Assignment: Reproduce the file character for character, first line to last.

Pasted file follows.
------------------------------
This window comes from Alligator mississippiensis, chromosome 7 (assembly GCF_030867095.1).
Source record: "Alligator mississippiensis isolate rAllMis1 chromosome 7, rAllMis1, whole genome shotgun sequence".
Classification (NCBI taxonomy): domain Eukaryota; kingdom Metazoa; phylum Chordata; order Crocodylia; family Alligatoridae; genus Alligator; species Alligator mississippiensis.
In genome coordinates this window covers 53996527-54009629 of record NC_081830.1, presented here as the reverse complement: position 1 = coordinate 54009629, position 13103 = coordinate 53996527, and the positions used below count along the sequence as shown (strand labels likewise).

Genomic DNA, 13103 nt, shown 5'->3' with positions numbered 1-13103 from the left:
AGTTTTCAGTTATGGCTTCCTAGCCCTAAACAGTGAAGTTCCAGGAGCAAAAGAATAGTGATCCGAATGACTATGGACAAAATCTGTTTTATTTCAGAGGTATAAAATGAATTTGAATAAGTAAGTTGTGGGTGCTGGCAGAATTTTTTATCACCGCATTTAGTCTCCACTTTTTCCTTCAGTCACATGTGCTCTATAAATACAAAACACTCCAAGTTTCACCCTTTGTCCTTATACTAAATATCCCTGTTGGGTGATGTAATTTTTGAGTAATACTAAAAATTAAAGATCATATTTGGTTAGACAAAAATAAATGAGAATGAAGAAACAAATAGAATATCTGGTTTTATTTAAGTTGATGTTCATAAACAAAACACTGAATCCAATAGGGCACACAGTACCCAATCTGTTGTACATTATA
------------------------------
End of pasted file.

This window comes from Alligator mississippiensis, chromosome 7 (assembly GCF_030867095.1).
Source record: "Alligator mississippiensis isolate rAllMis1 chromosome 7, rAllMis1, whole genome shotgun sequence".
Classification (NCBI taxonomy): domain Eukaryota; kingdom Metazoa; phylum Chordata; order Crocodylia; family Alligatoridae; genus Alligator; species Alligator mississippiensis.
In genome coordinates this window covers 53996527-54009629 of record NC_081830.1, presented here as the reverse complement: position 1 = coordinate 54009629, position 13103 = coordinate 53996527, and the positions used below count along the sequence as shown (strand labels likewise).

Genomic DNA, 13103 nt, shown 5'->3' with positions numbered 1-13103 from the left:
AGTTTTCAGTTATGGCTTCCTAGCCCTAAACAGTGAAGTTCCAGGAGCAAAAGAATAGTGATCCGAATGACTATGGACAAAATCTGTTTTATTTCAGAGGTATAAAATGAATTTGAATAAGTAAGTTGTGGGTGCTGGCAGAATTTTTTATCACCGCATTTAGTCTCCACTTTTTCCTTCAGTCACATGTGCTCTATAAATACAAAACACTCCAAGTTTCACCCTTTGTCCTTATACTAAATATCCCTGTTGGGTGATGTAATTTTTGAGTAATACTAAAAATTAAAGATCATATTTGGTTAGACAAAAATAAATGAGAATGAAGAAACAAATAGAATATCTGGTTTTATTTAAGTTGATGTTCATAAACAAAACACTGAATCCAATAGGGCACACAGTACCCAATCTGTTGTACATTATA